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A Brief History of Cognitive Psychology

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As we have learned, a great portion of cognitive psychology deals with how

knowledge is represented in the mind. In this section on the history of cognitive

psychology we will review three major periods (for a detailed history see Solso

& MacLin, 2000; Wilson & Keil, 1999). First, we will deal with traditional ideas

Information Processing from a very early period. Then we touch on the way knowledge and thinking was

conceptualised by Renaissance scholars. Finally, we will deal with the modern

period with emphasis on current ideas and methods.

Early Thoughts on Thinking

Where did knowledge come from, and how is it represented in the mind? That

eternal question is fundamental to cognitive psychology as it has been through

the ages of humankind. Basically, two answers have been proposed. The

empiricists maintain that knowledge comes from experience, and the nativists

suggest that knowledge is based on innate characteristics of the brain. From a

scientific perspective, neither case can be definitively proved, so the argument

continues without clear resolution. With these issues clearly before us, let's

consider the way ancient philosophers and early psychologists grappled with the

issue. The fascination with knowledge can be traced to the earliest writings.

Early theories were concerned with the seat of thought and memory. Ancient

Egyptian hieroglyphics suggest their authors believed that knowledge was

localised in the heart--a view shared by the early Greek philosopher Aristotle

but not by Plato, who held that the brain was the locus of knowledge.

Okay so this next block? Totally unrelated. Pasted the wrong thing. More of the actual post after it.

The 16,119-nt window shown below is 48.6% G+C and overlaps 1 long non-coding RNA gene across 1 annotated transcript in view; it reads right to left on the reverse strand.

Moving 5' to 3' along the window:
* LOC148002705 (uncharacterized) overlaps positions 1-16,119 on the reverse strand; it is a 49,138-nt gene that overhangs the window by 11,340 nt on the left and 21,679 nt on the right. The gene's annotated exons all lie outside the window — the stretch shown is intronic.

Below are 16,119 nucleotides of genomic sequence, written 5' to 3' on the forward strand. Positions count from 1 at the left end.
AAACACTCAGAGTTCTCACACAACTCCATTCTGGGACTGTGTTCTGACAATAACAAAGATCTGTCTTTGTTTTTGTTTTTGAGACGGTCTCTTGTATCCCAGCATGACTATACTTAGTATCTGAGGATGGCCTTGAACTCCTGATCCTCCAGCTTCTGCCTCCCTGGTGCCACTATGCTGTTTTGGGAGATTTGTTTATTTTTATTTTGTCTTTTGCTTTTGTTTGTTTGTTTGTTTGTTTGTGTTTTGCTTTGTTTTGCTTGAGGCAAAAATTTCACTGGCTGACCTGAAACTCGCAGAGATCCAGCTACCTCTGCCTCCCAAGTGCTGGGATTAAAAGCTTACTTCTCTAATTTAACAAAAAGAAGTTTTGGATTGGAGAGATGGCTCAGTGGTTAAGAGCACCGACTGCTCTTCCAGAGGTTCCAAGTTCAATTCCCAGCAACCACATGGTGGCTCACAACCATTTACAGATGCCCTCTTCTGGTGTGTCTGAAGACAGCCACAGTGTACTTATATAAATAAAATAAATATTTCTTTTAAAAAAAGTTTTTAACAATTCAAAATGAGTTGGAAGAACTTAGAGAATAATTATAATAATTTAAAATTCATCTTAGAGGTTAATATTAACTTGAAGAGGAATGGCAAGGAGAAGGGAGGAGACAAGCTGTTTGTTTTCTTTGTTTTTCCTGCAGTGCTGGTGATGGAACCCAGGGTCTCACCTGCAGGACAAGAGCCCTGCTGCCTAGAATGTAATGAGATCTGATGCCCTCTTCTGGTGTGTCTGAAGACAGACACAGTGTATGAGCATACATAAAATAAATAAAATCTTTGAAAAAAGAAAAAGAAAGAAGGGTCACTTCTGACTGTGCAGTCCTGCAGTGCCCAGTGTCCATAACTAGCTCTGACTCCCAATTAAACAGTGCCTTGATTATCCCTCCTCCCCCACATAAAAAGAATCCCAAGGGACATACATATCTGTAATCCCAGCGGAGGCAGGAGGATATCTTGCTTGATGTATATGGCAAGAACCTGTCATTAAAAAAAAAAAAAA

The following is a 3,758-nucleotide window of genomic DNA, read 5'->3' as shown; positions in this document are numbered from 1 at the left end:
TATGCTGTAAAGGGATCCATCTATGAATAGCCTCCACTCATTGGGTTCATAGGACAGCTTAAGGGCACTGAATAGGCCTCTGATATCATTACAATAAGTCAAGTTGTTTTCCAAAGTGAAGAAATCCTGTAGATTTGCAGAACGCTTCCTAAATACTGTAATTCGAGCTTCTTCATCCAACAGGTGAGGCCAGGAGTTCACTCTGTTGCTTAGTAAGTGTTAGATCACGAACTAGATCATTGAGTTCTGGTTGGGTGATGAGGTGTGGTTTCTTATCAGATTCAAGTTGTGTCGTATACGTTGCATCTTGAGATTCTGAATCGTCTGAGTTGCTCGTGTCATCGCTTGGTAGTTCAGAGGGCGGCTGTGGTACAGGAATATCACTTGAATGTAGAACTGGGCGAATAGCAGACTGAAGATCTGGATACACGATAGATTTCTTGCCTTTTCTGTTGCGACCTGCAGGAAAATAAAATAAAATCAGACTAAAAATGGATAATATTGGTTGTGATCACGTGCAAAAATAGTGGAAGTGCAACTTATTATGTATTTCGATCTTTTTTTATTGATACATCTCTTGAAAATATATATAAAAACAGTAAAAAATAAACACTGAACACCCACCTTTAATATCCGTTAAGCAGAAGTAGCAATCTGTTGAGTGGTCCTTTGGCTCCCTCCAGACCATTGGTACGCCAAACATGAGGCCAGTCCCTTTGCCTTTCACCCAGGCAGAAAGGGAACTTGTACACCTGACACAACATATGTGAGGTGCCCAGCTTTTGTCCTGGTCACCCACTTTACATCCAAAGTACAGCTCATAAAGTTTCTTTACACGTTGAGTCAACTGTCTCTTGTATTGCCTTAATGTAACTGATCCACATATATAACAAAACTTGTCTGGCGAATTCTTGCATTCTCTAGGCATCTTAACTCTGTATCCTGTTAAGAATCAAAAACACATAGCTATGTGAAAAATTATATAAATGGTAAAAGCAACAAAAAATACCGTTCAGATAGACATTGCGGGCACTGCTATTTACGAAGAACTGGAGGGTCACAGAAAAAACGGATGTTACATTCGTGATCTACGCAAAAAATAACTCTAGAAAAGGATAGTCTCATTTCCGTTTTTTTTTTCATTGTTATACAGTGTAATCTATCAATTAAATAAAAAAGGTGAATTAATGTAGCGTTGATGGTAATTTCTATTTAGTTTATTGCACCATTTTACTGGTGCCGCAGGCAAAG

Cognition in the Renaissance and Beyond

Renaissance philosophers and theologians seemed generally satisfied that

knowledge was located in the brain. They considered that knowledge was acquired

not only through the physical senses (mundus sensibilis - touch, taste, smell,

vision, and hearing) but also from divine sources (mundus intellectualis--Deus).

During the eighteenth century, when philosophic psychology was brought to the

point where , scientific psychology could assume a role, the British empiricists,

George Berkeley, David Hume, and, later, James Mill and his son John Stuart

Mill suggested that internal representation is of three types: (1) direct sensory

events, (2) faint copies of percepts, or those that are stored in memory; and (3)

transformation of these faint copies, as in associated thought. These notions are

the basis of much current research in cognitive psychology.

During the nineteenth century, the early psychologists like Gustav Fechner, Franz

Brentano, Hermann Helmholtz, Wilhelm Wundt, G; E. Muller, Oswald Kulpe,

Hermann Ebbinghaus, Sir Francis Galton, Edward Titchener, and William James

and others started to break away from philosophy to form a discipline based on

empirical results rather than on speculation. By the last half of the nineteenth

century, theories of the representation of knowledge were clearly dichotomous:

that emphasised the structure of mental representation (Wundt, Titchner); and

the processes or acts (Brentano).

About the same time in America, James critically analysed the new psychology

that was developing in Germany. He established the first' psychological laboratory

in America, wrote the definitive work in psychology in 1890 (Principles of

Psychology), and developed a well-reasoned model of the mind. Perhaps James's

most direct link with modem cognitive psychology is in his view of memory, in

which both structure and process play an important role. F. C. Donders and James

Cattell, contemporaries of James's, performed experiments using the perception

of brief visual displays as a means of determining the time required for mental

operations. The technique, subject matter, procedures, and even the interpretation

of results of these early scientists



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